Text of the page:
This is an excellent way for pupils to start thinking about life decisions. If I play with Lucus after school, I won’t be able to get my homework done in time. But if I ask Lucus to do homework together, we can play after we are done. We want our pupils to have this thought process where they see all the options for their future.

Increases social interaction

Pupils socialising and interacting in chess game

Although chess is usually an individual game, pupils interact with their opponents during the game. Chess is a healthy competitive game where pupils can learn from each other. After the game, our pupils shake hands regardless of who has won. 

Social and relationship-building skills are developed when pupils do what they love together. A common interest builds valuable relationships between players. Chess brings together children of different ages, races and genders in an activity they can all enjoy. 

At Japari, we commend our players for their excellent sportsmanship, and we make chess a suitable environment for pupils to make friends and enjoy the atmosphere. 

Encourages & rewards hard work

Teacher reading out names for next chess game

The harder you work, the luckier you get. Our teachers reward our pupils for hard work and perseverance in learning chess, creating an excellent skill for pupils to want to succeed later in their lives. 

Perseverance and patience are excellent skills that our pupils can take into their future studies at Japari and beyond. We do not only commend students that have done well in chess but also those that we see are taking the initiative and trying very hard to learn new strategies and get better at the game. Not only does this build up our pupils’ confidence, but it also allows pupils to see that there are different types of winning in life, and it does not always necessarily mean that you have to be the best at everything to win. 

Chess allows pupils to learn sportsmanship, how to win graciously and not give up when they have failed. Studies have linked chess to improved behaviour, improved studies and better self-image. At Japari, we notice these good qualities and encourage our pupils to participate. 

Improves academic performance 

Pupil about to move chess piece

A study in America for the special education department stated that by adding chess to their curriculum, chess enhanced pupils’ grades by up to 60%. Below are the statistics.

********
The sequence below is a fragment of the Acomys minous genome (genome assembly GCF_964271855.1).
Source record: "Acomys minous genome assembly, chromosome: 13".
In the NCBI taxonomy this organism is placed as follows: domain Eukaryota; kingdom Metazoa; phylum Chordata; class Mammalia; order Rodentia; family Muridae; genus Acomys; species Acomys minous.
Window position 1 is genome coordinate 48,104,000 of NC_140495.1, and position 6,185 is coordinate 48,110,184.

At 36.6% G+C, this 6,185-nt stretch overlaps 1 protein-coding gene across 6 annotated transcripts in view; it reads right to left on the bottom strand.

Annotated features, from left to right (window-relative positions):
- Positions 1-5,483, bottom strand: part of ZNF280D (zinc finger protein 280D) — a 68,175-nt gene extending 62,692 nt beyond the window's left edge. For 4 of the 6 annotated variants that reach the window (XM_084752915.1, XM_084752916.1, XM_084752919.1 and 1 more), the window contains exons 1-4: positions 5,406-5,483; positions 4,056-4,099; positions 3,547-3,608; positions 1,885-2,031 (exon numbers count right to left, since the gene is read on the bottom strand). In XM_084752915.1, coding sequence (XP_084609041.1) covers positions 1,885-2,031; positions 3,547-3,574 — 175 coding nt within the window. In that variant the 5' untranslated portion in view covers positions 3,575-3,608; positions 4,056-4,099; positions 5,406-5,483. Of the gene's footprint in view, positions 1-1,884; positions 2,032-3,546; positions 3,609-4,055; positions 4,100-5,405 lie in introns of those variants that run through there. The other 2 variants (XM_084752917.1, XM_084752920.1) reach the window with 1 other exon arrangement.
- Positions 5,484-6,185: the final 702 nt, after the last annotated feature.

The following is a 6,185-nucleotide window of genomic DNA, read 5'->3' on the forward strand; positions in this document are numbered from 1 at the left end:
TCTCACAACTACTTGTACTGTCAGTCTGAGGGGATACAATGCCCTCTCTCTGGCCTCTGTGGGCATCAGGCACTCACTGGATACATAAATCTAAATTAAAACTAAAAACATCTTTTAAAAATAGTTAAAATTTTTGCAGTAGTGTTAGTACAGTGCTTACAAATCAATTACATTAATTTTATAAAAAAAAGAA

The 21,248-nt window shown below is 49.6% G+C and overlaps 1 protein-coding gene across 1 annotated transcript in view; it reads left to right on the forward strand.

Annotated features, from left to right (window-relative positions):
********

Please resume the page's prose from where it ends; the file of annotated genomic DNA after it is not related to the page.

When the study began, they had 15 children enrolled in chess classes; two years later, they had 398. “The effects have been remarkable,” Brown says. “These children’s reading and math skills soared, and their socialising ability has increased substantially.”  55% of students showed significant improvement in academic performance after this brief introduction to chess. 

Academically, pupils are doing much better in class, and it’s in no small part because

of chess. How they feel about themselves and their self-esteem makes them all winners.

Chess tournaments

Pupil concentrating on chess game

Tournament chess games, which involve clocks to limit the total time each player can use, are also a fun way to practice making fast and accurate decisions under pressure. This skill can help students cope with the similar pressures of school exams. 

This is also a fun way to practise how to put the mind into focus, where intense

concentration increases alertness, the efficiency of thought processes, and ultimately mental


One of the essential goals of education is to teach children to think critically. Chess is an excellent tool to demonstrate the theme of critical thinking. 

At Japari, we aim to develop these fundamental skills at a young age to help our pupils excel in their future careers. 

To sum up

Pupil  thinking of strategy for chess

Chess is a strategic game that helps our pupil’s young minds grow and develop. We believe it is an excellent way for our pupils to improve their concentration, problem-solving, comprehension and mathematical skills. 

At Japari, we have seen all of the positive benefits chess has brought to our pupils’ lives, enabling them to improve their social skills, enhance their confidence and enjoy a different sport that only a number of schools have introduced as an extra mural.

At Japari, we care about providing a wholesome education which will stand our pupils in good stead in their future careers.  

Contact us for more information about this extra mural.

4 thoughts on “Why Chess Tournaments are good for Remedial Learners”

  1. Hi, I really would love for my son to play chess. What opportunities are there and where do tournaments take place i would really love for him to grow and have social networking, and to enable him to think strategically.

    • Hi Unice, thank you for getting in touch with us. We have chess as an extra mural at our school and normally play on a Thursday at 3pm. I hope this helps. If you’d like more information please feel free to contact admin@japari.co.za